Here I’m talking to someone trying to break into “Data” as a career field in a small to medium sized company. This might mean moving from help desk or marketing or customer service to DBA, Data Analyst, or Data Engineer. These data jobs reflect a LOT of overlap when you work in smaller companies, as I have mostly done. The reality is you might find yourself called a Data Analyst, Data Engineer, or DBA. But more likely you’ll be something like a Business Intelligence Data Warehouse Analytics Engineer… or even a new-fangled “Analytics Engineer”.
Titles are both fluid and vague in small to midsize businesses, so YMMV. I was lucky enough to go from History major to Senior Data Engineer on a long and winding road, with stops along the way in Business Intelligence, DBA, DW engineering and others.
Most of this advice is geared toward the SQL Server ecosystem. First, because this is where I started. The company I was at used SQL Server RDBMS and its BI Tools. Second, SQL Server comes with “batteries included”. Meaning you get the database, a development environment (SSMS), a reporting tool (SSRS) and an ETL Tool (SSIS). I always keep a virtual machine (VMWARE workstation or VirtualBox) with SQL Server, SSRS and SSIS installed for learning purposes. This means I have everything I need to spend a Saturday learning and breaking things!
So here is a brief-ish synopsis of how, based on my experience, I might recommend someone else navigate this journey .
Learn SQL. Well.
Start out to learn some general principles of RDBMS (relational database management systems), and then after working on SQL skills, drill into the specifics of whatever RDBMS you are going to dig into. The Fundamentals book by Itzik Ben-Gan will provide you a brief and useful introduction. Don’t lose the forest for the trees at this stage… you are looking to get build some mental velcro so later knowledge can stick.
What should you be sure to learn? Joins, Analytic/Window functions, CTEs, subqueries, TVFs and stored procedures should all be on the menu. One helpful thing to keep in mind: There IS a difference between SQL QUERYING and SQL DEVELOPMENT. I don’t think this is a distinction without a difference. For analytics, most of what you are doing is figuring out the best way to get data OUT of the database. By “best” I mean 1) correct and accurate and 2) performant. Aka FAST! And fast means time to delivery as well as speed with which the query returns results.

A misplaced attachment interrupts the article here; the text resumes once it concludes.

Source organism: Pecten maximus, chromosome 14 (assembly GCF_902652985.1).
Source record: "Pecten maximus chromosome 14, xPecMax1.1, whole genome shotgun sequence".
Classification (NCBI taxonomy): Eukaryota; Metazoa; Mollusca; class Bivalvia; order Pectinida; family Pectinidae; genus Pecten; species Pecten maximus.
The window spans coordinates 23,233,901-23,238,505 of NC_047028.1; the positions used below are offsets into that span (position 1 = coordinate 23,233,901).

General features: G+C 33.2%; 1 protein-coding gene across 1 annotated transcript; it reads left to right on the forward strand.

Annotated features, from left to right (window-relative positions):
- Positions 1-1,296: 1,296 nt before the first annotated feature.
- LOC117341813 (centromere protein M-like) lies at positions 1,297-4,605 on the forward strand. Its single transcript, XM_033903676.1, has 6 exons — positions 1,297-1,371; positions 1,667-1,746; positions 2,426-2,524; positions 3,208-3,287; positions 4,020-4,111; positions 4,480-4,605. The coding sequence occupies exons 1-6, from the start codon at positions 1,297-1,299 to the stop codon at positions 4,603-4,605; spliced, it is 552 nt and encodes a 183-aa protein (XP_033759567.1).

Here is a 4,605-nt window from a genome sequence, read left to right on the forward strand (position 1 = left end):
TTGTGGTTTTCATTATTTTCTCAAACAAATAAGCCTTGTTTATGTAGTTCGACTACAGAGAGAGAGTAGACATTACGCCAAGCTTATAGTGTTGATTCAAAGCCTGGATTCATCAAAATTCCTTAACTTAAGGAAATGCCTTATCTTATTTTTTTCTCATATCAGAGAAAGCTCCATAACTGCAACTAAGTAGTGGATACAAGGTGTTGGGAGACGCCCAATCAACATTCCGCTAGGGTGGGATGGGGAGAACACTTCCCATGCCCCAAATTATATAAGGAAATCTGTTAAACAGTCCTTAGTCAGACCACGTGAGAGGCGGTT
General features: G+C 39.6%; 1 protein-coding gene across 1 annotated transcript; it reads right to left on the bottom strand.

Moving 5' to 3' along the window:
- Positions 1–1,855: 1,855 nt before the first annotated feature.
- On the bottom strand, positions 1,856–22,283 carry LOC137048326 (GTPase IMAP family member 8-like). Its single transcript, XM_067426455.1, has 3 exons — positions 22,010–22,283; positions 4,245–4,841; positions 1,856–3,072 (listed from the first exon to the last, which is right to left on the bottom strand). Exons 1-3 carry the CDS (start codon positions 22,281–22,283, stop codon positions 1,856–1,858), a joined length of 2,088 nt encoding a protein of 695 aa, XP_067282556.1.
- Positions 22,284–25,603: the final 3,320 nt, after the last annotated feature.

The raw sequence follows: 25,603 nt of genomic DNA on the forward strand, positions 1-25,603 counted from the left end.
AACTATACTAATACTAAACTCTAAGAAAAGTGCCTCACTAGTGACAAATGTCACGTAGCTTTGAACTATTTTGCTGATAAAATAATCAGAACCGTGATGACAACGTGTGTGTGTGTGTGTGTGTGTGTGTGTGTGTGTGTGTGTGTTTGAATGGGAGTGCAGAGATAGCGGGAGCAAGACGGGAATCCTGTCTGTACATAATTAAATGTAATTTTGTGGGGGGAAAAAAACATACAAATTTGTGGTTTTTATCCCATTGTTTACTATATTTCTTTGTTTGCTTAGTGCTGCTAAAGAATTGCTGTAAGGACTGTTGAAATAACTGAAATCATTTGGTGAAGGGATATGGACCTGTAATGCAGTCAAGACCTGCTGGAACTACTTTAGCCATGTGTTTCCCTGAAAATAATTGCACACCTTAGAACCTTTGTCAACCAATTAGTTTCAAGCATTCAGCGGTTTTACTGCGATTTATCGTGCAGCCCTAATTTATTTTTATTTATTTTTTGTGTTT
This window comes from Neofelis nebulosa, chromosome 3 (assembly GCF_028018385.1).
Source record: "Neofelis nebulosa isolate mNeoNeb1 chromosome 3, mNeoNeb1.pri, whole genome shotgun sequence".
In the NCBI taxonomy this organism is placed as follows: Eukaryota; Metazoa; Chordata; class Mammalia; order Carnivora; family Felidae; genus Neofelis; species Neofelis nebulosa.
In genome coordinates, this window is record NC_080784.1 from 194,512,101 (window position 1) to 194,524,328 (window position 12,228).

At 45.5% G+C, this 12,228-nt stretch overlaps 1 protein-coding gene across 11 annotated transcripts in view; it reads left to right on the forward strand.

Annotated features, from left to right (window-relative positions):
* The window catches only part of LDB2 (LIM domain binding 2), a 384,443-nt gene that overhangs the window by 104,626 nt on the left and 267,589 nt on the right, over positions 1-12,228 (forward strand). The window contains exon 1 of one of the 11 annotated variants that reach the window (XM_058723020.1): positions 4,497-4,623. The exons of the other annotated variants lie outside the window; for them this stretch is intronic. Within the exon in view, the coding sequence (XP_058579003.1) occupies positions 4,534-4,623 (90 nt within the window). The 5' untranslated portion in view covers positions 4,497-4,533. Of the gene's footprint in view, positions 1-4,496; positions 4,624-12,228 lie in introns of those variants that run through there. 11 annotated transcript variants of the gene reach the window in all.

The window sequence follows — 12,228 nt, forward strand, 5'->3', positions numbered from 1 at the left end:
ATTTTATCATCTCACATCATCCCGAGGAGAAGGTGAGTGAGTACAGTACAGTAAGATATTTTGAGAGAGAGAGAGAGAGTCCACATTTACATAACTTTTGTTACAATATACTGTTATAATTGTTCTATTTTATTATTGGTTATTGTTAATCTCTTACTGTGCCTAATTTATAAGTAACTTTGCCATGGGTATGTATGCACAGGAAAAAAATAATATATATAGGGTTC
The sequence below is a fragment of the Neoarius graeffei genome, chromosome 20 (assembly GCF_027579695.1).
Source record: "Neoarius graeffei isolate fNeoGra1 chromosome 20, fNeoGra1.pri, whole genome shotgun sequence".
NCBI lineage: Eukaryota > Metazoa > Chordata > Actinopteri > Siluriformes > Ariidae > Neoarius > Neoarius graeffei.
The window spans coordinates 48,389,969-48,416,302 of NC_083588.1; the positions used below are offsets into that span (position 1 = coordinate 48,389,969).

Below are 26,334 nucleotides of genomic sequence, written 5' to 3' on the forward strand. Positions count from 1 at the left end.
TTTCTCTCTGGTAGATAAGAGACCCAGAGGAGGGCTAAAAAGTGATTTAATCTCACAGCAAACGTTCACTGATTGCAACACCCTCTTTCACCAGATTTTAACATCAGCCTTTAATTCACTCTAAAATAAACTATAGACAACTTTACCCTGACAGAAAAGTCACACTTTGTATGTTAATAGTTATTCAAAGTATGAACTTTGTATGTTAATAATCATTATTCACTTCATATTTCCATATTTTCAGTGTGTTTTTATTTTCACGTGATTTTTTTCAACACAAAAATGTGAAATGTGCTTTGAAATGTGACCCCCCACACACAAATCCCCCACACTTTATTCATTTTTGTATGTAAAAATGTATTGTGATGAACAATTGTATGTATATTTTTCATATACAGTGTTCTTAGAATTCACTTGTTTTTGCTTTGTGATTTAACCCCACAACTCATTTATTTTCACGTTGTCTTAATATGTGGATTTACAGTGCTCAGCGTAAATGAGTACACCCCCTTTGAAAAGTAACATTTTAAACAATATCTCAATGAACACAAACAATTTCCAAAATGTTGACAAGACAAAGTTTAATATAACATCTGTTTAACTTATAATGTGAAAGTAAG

This is opposed to SQL development, where you are designing structures with software in mind, focusing on OLTP type stuff with which customer facing apps might concern themselves. And OFTEN that focus is getting data INTO the application database as efficiently and effectively as possible. The line does start to blur as you move more into Data Engineering, but we can talk about that in another post.
- Just starting out, read TSQL Fundamentals, 3rd Edition. You will gain SO much from reading just the first 6 chapters. Of course you can’t just READ and hope to get anything out of it. You MUST do the exercises and get your hands dirty. You will be amazed how quickly you develop skills in this active manner.
- Assuming you are going to be doing some amount of reporting/analysis, go for TSQL Window Functions, 2nd Edition next. This book will give you the super power of things like LAG/LEAD, partitions, etc. You will buzz with god-like powers when you have gained some experience here.
- When you are moving along nicely, and you’ve been some useful reports and one-off queries, its time for TSQL Querying, Developer Reference. Big, bold and beneficial to use as reference for the rest of your career!
Learn one RDBMS. Well.
Understand the fundamentals and more of indexing in your RDBMS of choice. Again I am partial to SQL Server, so my recommendations reflect that fact. There is nothing better I have found than Brent Ozar’s training for both fundamental and advanced index strategies and tuning. To get started you can download SQL Server Developer edition, along with SSMS and SQL Server data tools here.